How to define the context on execution

While designing you job, you can choose the context from the Run tab:
When you export your job, you will also have an option to specify the context.

How to load context variables dynamically

You can use the tContextLoad component to load the variables dynamically in example from a file when you run the jobs with different environments (See forum question for details).

Easily setup context variable for your connection

When setting up connections in the metadata repository, you can easily auto-generate context variables for the settings. To do so, press the Export as context button:
In the next dialog you can give it a name, then click next and you will have to option to alter the auto-generated variable list:
Now add a new query to the Metadata Repository using the SQL Builder. Make sure to tick context mode. Go to the Designer tab, right click on the text area and choose Add tables. Use the visual tool to build your query. Then switch back to the Edit tab and you will see the SQL Builder made use of the context variables.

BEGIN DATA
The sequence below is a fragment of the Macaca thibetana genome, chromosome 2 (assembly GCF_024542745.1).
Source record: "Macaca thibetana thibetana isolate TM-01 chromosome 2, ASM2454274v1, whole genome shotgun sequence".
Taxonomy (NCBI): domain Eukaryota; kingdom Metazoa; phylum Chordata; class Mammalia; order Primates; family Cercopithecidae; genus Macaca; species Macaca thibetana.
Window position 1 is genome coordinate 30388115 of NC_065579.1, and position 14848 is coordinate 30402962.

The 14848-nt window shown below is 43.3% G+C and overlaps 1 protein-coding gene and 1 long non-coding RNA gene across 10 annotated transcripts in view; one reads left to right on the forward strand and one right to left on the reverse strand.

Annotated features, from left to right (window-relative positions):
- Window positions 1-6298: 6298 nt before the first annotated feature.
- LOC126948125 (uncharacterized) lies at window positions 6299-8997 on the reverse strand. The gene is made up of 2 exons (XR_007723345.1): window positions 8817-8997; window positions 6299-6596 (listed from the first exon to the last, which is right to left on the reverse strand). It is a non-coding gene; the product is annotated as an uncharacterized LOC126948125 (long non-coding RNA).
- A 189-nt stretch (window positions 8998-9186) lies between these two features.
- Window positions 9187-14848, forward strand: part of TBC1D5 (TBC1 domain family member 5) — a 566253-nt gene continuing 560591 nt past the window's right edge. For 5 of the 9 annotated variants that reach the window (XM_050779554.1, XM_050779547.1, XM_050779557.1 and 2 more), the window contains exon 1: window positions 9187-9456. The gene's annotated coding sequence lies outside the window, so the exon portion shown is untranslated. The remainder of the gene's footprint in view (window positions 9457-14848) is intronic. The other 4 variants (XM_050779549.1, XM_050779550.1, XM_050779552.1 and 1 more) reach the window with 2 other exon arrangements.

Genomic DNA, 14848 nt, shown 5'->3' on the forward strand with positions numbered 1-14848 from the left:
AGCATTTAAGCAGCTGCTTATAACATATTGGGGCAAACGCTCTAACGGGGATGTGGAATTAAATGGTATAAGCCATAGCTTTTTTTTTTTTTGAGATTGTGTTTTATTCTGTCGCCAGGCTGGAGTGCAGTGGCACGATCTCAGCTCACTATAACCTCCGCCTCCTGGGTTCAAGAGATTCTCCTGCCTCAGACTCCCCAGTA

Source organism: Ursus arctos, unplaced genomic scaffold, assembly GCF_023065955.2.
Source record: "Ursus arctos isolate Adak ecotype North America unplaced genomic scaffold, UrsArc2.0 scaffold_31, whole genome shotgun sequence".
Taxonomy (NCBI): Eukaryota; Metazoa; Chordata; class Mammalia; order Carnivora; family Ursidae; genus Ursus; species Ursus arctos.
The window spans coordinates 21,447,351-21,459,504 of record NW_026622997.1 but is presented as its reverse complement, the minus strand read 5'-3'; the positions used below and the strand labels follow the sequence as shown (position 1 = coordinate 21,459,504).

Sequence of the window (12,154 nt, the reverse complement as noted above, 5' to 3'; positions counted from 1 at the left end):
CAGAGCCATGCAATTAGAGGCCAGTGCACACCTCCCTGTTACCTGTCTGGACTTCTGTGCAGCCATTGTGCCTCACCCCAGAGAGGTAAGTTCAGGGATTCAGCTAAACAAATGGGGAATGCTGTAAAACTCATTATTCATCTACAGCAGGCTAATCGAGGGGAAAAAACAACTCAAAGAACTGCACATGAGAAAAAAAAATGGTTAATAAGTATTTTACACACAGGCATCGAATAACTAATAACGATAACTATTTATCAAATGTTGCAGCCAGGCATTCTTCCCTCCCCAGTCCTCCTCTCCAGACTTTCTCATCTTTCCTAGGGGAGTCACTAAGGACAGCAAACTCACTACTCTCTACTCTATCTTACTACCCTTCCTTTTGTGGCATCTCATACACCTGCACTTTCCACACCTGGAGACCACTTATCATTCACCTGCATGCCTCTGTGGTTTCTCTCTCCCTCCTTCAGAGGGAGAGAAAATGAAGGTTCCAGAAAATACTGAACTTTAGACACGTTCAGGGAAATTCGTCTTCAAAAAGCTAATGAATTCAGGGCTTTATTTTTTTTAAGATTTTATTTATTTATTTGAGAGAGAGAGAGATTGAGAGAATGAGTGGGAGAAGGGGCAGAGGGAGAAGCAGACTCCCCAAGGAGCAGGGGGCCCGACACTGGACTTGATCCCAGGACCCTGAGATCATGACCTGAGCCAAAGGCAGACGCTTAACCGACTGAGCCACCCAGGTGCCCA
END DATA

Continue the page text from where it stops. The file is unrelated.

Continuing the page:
I hope that this short introduction to context variables will help you to make your data integration jobs easier to configure!

Monday, February 20, 2012

Talend Open Studio: Populating a date dimension

Populating a date dimension

Date dimensions are an essential part of a data warehouse. Usually they are only populated once. Scripts can be created on the database side (as outlined here), but if you are working on various projects involving a variety of databases, it is more efficient to create just one ETL job which can be used to populate any database.

In this tutorial we will have a look at creating such an ETL job with Talend Open Studio for Data Integration. We will create a basic date dimension which you can then extend even further. In order to follow this tutorial, the reader should be familiar with the basic functionality of Talend Open Studio.